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Experts insist you can beat back pain by ditching all your FURNITURE

It sounds bizarre – and extremely uncomfortable – but some experts insist you really can beat back pain by ditching all your FURNITURE

  • Studies have linked sitting for more than eight hours a day to an early death
  • Family from Stamford Hill, North London, have gone completely furniture-free 
  • Ivana and Daniel Demmel and their children Vu and Ida replaced sofa for a rug  
  • Cushions are strewn across the floor to encourage them to lie down as a family
  • Movement coach Ivana convinced family of lifestyle change after back pain

It’s Sunday lunchtime and my wife, sitting at our dining room table, passes a chunk of garlic bread to me.

‘It’s like feeding scraps to the dog,’ she comments as I sit on the floor beneath her. My youngest son begins to bark.

No, I have not taken up impersonating pets. Instead, I am embracing the latest wellness trend which forces us into a state of continuous bodily movement by living ‘furniture-free’.

It is, possibly, a logical conclusion to stories that began to circulate a few years back claiming that sitting was ‘the new smoking’ – a reference to the fact that studies had linked sitting for more than eight hours a day to obesity, type 2 diabetes and an early death.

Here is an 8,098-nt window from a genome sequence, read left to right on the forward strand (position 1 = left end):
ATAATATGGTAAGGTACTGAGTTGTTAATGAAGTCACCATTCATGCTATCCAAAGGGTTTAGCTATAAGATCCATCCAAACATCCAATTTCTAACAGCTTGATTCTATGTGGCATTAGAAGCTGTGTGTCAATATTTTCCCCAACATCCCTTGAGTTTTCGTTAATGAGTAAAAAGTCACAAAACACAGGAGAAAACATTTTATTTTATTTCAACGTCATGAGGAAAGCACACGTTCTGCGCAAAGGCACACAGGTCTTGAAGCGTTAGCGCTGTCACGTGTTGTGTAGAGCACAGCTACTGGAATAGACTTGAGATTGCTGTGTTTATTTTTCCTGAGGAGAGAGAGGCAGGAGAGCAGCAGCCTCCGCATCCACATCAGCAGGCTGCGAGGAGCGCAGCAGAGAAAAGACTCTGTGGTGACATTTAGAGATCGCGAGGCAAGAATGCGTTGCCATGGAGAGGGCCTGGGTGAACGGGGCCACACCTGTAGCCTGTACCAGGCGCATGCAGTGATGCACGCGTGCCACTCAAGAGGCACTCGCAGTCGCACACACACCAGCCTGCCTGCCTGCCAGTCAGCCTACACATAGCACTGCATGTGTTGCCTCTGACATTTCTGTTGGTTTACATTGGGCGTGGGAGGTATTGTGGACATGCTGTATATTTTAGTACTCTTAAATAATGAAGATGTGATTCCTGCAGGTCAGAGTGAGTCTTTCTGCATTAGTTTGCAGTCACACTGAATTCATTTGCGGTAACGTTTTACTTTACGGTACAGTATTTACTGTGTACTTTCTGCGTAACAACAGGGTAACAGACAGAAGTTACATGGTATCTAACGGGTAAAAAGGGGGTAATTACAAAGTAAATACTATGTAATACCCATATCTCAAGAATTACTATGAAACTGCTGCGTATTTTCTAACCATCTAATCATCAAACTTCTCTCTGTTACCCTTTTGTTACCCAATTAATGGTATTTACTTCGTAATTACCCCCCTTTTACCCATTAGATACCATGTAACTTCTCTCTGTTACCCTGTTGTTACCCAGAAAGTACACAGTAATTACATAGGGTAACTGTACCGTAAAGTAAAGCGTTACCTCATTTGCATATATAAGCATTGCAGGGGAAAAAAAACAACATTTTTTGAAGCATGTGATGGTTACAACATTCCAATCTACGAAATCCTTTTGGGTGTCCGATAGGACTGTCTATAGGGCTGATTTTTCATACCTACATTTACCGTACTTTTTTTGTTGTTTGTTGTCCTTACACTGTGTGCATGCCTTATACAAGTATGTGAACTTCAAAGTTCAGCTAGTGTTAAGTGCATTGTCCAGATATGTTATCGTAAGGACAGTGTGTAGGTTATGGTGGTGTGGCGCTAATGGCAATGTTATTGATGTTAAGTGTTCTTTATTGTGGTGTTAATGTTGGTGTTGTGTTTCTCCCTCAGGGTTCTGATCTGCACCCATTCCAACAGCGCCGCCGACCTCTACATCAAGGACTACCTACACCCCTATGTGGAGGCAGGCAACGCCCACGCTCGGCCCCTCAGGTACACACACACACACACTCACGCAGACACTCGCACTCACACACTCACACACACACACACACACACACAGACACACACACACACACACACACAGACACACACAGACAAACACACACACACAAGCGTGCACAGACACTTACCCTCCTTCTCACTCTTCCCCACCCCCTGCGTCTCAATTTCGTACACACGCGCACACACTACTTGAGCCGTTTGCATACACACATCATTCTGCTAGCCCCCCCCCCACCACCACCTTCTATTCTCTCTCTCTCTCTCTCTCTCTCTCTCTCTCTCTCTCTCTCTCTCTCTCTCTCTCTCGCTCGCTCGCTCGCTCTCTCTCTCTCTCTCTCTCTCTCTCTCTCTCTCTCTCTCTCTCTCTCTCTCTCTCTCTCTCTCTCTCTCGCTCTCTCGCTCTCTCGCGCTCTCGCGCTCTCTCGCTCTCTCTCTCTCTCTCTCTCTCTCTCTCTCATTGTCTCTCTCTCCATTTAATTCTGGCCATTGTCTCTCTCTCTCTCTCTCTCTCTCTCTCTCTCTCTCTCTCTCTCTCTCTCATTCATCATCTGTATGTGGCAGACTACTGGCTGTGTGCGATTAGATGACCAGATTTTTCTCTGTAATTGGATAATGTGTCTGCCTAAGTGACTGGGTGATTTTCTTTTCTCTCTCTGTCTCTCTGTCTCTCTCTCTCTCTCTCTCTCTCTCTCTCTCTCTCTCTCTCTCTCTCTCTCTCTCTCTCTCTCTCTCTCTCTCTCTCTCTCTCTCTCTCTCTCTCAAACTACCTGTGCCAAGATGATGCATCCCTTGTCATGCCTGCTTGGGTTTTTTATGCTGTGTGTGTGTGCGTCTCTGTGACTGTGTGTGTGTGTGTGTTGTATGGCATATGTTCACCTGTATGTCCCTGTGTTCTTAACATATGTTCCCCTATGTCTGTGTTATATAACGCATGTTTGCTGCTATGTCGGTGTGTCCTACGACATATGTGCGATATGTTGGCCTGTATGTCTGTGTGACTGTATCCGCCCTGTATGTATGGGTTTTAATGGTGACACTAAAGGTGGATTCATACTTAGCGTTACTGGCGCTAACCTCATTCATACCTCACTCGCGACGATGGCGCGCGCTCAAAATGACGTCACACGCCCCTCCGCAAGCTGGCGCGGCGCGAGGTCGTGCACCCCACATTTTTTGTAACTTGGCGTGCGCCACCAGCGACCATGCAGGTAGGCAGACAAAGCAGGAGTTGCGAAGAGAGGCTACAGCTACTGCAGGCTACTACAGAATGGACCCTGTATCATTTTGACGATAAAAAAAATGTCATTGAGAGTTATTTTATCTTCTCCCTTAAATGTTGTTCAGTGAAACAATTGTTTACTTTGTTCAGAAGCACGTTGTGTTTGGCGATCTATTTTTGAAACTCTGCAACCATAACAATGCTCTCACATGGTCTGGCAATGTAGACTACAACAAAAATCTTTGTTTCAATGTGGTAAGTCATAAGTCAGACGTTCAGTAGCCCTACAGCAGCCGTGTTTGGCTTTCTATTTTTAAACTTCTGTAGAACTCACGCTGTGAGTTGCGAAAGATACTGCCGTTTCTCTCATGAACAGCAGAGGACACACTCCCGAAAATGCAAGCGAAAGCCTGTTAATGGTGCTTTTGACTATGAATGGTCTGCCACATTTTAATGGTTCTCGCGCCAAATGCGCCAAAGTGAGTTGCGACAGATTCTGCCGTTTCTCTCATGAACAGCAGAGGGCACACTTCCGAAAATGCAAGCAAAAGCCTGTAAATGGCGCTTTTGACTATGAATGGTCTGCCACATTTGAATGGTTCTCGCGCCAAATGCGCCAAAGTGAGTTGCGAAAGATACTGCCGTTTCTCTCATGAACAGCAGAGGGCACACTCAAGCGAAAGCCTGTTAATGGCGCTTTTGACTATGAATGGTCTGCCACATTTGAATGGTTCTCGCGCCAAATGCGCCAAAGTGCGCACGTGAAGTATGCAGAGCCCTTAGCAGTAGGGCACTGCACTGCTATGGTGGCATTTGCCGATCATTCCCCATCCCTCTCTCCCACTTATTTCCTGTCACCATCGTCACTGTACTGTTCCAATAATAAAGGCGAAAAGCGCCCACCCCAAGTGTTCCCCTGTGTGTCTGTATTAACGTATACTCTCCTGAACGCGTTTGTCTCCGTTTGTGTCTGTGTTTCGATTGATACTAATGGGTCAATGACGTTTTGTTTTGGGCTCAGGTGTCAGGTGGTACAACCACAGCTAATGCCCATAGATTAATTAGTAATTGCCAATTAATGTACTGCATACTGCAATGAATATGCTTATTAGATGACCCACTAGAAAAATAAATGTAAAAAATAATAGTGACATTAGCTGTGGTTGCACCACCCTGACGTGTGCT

Laid-back living: Ivana and Daniel Demmel with their children Ida and Vuk in their almost furniture-free London house

We know that being as active as possible is good for us but could removing all opportunities to plonk yourself down (and not get back up for hours) be the answer?

As humiliating as dining on a wooden floor may be, I was intrigued to discover if ditching my sofa, chairs and tables is a quick-fire route to improving my fitness.

Like all bizarre health trends, this one originated in America. Pioneered by Katy Bowman, a nutrition and movement expert from Seattle, #furniturefree is a social media sensation, with thousands sharing pictures of their depressingly bare floors.

Now wellness warriors in the UK are cottoning on too, with so-called ‘movement teachers’ spreading the word.

Billy Morgan, from Manchester, is one of them. ‘It’s all about movement opportunities – so every time you have to get up off the floor, it’s a bigger movement than getting out of the chair,’ he explains. ‘With a sofa, you can stay completely still for two hours. You can’t do that sitting on the floor.’

And it’s not all fluff – experts support the idea. ‘Having things slightly less comfortable means you are more willing and motivated to get up and do things,’ says Professor Cindy Gray, a Glasgow University specialist in health behaviour change. ‘We need to engineer some of the physical inactivity out of our daily lives.’

Professor John Buckley, director of active living research at the University of Chester, agrees: ‘We’re in danger of over-using our technological devices that save us from having to get up. Even if you hit the Government guidelines of 150 minutes of moderate activity each week, you’ll counter it by spending the rest of the time not getting up at all.’

So will going furniture-free provide a viable solution for our unfit nation? One family, from Stamford Hill, North London, think so. Ivana and Daniel Demmel and their children Vuk, five, and Ida, three, live in a two-bedroom house with barely any furniture.